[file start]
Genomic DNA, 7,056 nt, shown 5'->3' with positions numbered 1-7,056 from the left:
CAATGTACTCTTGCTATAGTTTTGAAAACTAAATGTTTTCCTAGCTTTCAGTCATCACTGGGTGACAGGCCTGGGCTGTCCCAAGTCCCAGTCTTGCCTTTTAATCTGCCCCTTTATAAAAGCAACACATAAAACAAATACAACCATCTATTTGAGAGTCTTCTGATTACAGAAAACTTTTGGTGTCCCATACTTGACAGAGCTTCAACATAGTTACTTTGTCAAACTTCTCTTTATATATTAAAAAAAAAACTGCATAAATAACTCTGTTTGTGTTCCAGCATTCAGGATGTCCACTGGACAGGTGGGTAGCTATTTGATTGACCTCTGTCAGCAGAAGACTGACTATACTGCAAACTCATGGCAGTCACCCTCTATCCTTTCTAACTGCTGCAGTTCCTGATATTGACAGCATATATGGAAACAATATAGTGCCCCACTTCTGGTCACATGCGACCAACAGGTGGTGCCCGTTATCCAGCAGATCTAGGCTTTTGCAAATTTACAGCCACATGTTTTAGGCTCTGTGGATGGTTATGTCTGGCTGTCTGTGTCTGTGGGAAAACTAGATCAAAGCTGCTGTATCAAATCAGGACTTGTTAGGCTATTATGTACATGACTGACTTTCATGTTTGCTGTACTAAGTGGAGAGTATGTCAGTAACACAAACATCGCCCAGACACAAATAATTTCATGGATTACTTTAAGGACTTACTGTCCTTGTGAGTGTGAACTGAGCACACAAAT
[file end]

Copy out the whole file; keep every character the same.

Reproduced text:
Genomic DNA, 7,056 nt, shown 5'->3' with positions numbered 1-7,056 from the left:
CAATGTACTCTTGCTATAGTTTTGAAAACTAAATGTTTTCCTAGCTTTCAGTCATCACTGGGTGACAGGCCTGGGCTGTCCCAAGTCCCAGTCTTGCCTTTTAATCTGCCCCTTTATAAAAGCAACACATAAAACAAATACAACCATCTATTTGAGAGTCTTCTGATTACAGAAAACTTTTGGTGTCCCATACTTGACAGAGCTTCAACATAGTTACTTTGTCAAACTTCTCTTTATATATTAAAAAAAAAACTGCATAAATAACTCTGTTTGTGTTCCAGCATTCAGGATGTCCACTGGACAGGTGGGTAGCTATTTGATTGACCTCTGTCAGCAGAAGACTGACTATACTGCAAACTCATGGCAGTCACCCTCTATCCTTTCTAACTGCTGCAGTTCCTGATATTGACAGCATATATGGAAACAATATAGTGCCCCACTTCTGGTCACATGCGACCAACAGGTGGTGCCCGTTATCCAGCAGATCTAGGCTTTTGCAAATTTACAGCCACATGTTTTAGGCTCTGTGGATGGTTATGTCTGGCTGTCTGTGTCTGTGGGAAAACTAGATCAAAGCTGCTGTATCAAATCAGGACTTGTTAGGCTATTATGTACATGACTGACTTTCATGTTTGCTGTACTAAGTGGAGAGTATGTCAGTAACACAAACATCGCCCAGACACAAATAATTTCATGGATTACTTTAAGGACTTACTGTCCTTGTGAGTGTGAACTGAGCACACAAAT